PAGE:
Eight Carat proved even more successful than her daughter Diamond Lover with the Cambridge Stud stallions. Her visit to Sir Tristram in 1983 led to the top-class colt , who became a very good stallion in New Zealand. By the time that Kaapstad was born, Eight Carat’s status had received a terrific boost as her Irish-bred Habitat half-sister , born in 1980, had followed up her stellar season in 1983 (in which she had won most of Europe’s best sprints including the July Cup and Prix de l’Abbaye) by landing the King’s Stand Stakes at Royal Ascot as a four-year-old. Even better was to follow when Eight Carat went to Sir Tristram’s son Zabeel, most notably when she foaled in 1992. He was a terrific horse, ranking up there with the likes of and as one of the best NZ-breds ever to be trained in Australia, and he remains the only Australian Horse of the Year to sire another winner of that prestigious award (). By this time, Eight Carat had already bred the Group One-winning filly (Our) to the Cambridge Stud sire , and further visits to Zabeel yielded the Group One winner as well as the successful stallion .

Coming from this family, it is understandable that Zed was given his chance at stud, notwithstanding that he comes from a less prolific branch of it. While Cotehele House’s two best children (Danewin and Commands) are both Australian-bred sons of Danehill, Zed’s second dam was produced in the earlier phase of Cotehele House’s life, while she was still in New Zealand (at Ra Ora Stud). A daughter of the American-bred stallion (a top miler in England in the early ‘80s when trained by Guy Harwood, and subsequently a decent sire at Ra Ora, responsible for the likes of 1990 QTC Oaks winner and 1990 AJC Sires’ Produce Stakes victrix , both trained by Tommy Smith), Theme Song won two races before embarking on a good career at stud, during which all her five runners won, including two who won stakes races. One of Theme Song’s two stakes winners was Zed’s dam , a daughter of Danehill (and thus very closely related to Commands and Danewin) who won seven races including the Group One Waikato International Stakes over 2000m at Te Rapa in February 2002 when trained at Cambridge by Murray Baker.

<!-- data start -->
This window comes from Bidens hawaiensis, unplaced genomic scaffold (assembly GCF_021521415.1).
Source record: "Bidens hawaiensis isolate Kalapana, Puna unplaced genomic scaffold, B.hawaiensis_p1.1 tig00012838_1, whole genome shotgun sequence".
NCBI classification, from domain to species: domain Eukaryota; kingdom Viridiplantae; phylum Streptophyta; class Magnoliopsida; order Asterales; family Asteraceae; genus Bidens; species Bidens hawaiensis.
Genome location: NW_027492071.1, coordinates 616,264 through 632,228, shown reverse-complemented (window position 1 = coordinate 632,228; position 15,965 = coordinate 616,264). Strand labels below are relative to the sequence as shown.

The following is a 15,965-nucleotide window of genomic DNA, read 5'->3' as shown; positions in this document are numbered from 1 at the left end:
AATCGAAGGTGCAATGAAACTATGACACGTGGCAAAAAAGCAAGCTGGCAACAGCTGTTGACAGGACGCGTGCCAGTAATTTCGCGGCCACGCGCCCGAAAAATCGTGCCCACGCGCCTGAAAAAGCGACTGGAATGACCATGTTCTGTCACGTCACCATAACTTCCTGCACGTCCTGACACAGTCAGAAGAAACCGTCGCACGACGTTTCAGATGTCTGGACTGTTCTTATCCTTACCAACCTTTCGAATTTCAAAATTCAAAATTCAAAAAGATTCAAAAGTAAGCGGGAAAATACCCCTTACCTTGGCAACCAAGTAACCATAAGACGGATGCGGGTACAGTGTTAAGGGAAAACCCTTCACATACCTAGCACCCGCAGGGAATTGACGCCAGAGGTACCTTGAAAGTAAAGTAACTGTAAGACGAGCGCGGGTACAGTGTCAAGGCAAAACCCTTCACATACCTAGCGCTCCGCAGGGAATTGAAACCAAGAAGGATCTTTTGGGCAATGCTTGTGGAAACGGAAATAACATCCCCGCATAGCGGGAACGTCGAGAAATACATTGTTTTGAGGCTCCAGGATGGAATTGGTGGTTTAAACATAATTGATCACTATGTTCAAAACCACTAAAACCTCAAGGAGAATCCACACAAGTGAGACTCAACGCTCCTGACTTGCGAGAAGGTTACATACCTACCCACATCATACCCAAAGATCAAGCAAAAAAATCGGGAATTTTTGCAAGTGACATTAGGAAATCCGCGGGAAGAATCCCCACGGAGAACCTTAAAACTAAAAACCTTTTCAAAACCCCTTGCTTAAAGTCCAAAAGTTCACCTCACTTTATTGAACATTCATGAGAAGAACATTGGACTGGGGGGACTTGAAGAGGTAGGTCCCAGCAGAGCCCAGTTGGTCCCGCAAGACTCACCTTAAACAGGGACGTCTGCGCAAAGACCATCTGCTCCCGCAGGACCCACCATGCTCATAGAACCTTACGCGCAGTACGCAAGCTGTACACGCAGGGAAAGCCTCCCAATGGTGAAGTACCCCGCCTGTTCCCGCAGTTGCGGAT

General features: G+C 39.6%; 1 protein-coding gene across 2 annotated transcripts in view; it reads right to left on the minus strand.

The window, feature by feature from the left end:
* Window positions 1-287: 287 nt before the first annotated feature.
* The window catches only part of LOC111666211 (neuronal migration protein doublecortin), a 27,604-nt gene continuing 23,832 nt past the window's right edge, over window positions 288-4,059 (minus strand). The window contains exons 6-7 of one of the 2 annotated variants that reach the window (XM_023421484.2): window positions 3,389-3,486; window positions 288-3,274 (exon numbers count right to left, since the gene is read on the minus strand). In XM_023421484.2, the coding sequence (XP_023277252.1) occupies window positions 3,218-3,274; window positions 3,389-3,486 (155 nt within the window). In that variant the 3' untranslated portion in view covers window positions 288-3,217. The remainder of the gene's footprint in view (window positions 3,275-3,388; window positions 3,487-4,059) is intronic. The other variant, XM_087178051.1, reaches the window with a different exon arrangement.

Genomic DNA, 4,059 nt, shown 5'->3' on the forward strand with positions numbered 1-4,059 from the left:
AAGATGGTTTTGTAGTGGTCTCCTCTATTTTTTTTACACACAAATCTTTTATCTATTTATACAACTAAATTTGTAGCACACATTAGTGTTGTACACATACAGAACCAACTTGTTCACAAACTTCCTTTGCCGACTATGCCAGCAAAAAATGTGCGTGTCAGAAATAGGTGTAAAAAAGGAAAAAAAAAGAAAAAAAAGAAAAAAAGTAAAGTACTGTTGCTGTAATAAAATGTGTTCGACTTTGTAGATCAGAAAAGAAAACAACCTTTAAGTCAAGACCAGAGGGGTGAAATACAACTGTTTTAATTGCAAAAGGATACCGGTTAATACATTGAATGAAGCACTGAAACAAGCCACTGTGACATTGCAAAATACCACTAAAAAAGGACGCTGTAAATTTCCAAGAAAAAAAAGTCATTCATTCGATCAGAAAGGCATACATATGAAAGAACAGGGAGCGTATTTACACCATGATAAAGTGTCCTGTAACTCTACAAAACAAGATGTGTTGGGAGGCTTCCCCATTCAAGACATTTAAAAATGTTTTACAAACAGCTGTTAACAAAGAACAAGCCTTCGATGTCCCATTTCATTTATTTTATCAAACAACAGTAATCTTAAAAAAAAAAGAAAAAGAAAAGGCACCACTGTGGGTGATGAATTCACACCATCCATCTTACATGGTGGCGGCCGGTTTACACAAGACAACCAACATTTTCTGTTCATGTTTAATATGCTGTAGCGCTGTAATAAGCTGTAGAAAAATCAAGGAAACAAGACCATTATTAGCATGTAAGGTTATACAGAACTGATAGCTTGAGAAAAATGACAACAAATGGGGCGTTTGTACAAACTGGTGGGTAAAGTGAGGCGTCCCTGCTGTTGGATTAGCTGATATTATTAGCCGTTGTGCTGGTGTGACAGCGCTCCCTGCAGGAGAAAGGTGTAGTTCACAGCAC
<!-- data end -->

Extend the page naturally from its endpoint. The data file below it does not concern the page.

Emerald Dream was retired after winning the Waikato International – an inevitable decision as she was in-foal. And not just in-foal; she was in-foal to the ideal stallion, Zabeel, who had already bred so many top-liners from this family. The resultant foal was born later that year: Zed.

Zed was sold at the NZB Karaka Premier Yearling Sale in 2004, bought by bloodstock agent Bruce Perry. The intention was that he would cross the Tasman to join Lee Freedman’s stable, but fate intervened: he was en route to the airport when another yearling went beserk on the truck. The journey was aborted with several of the young horses, including Zed, badly injured. Zed remained in New Zealand to endure a long convalescence, and eventually joined Murray Baker’s stable. His two-year-old season had passed him by, but he won on debut as a three-year-old, taking a 1600m maiden at Hastings in January 2006. Baker pitched him straight into the Waikato Guineas the following month, but the colt went amiss during the race (in which he finished sixth behind that season’s NZ Derby winner ). He resumed racing as a four-year-old in the spring of the 2006/’07 season, but ran badly in both his starts (finishing 13th of 16 at Te Rapa over 1600m and 7th of 8 at Egmont) and, suffering from wear and tear, was retired. His year-younger full-brother enjoyed better luck: , the result of Emerald Dream’s next visit to Zabeel, has proved himself one of New Zealand’s most honest stayers of recent years, winning the Dunedin Cup in 2010 and the Metropolitan Handicap at Riccarton in 2011 and being placed in two runnings of the New Zealand Cup at Riccarton.

Zed retired to Little Avondale Stud near Masterton in 2007 and his very small stud fee (theoretically the nominations were free, but in practice they cost $500) attracted over 100 mares to his court. Inevitably, most of the mares were of very indifferent quality, and the novelty of a ‘free’ stallion didn’t last. His books became smaller year on year, and after five seasons he was sold to stand at Erewhon Station on the South Island. In theory he stood there at a fee of $1,000, but in practice he didn’t: he didn’t cover any thoroughbreds at all, having only the station’s resident Clydesdales as his mates.

During the current season, the members of Zed’s early crops have really hit their straps. Two members of his second crop – Survived and Usainity – have really come good as autumn three-year-olds in recent weeks. In the Manawatu Classic over 2000m at Awapuni at the end of March, the pair filled the quinella. The John Bary-trained won the Hawkes Bay Cup over 2200m at Hastings three weeks later, and now Usainity, who fittingly is trained by Murray Baker, has crossed the Tasman to win the Frank Packer Plate over 2000m at Randwick.

Grangewilliam Stud near Whanganui has now secured the services of Zed to stand alongside (another regally-bred son of Zabeel, but one who has a racing record to match his lineage), the well-bred former Peter Snowden-trained Redoute’s Choice horse and the Argentinian-bred (a Grade One winner in his homeland) for this year’s breeding season, during which his stud fee will be $4,000 + GST. He’s had a slow start in life – very possibly solely due to the misfortune of finding himself on the same truck as a bad traveller as a yearling –but he’s now starting to make up for it. In the fullness of time, Zed might well end up with his own chapter in the story of the legendary Eight Carat.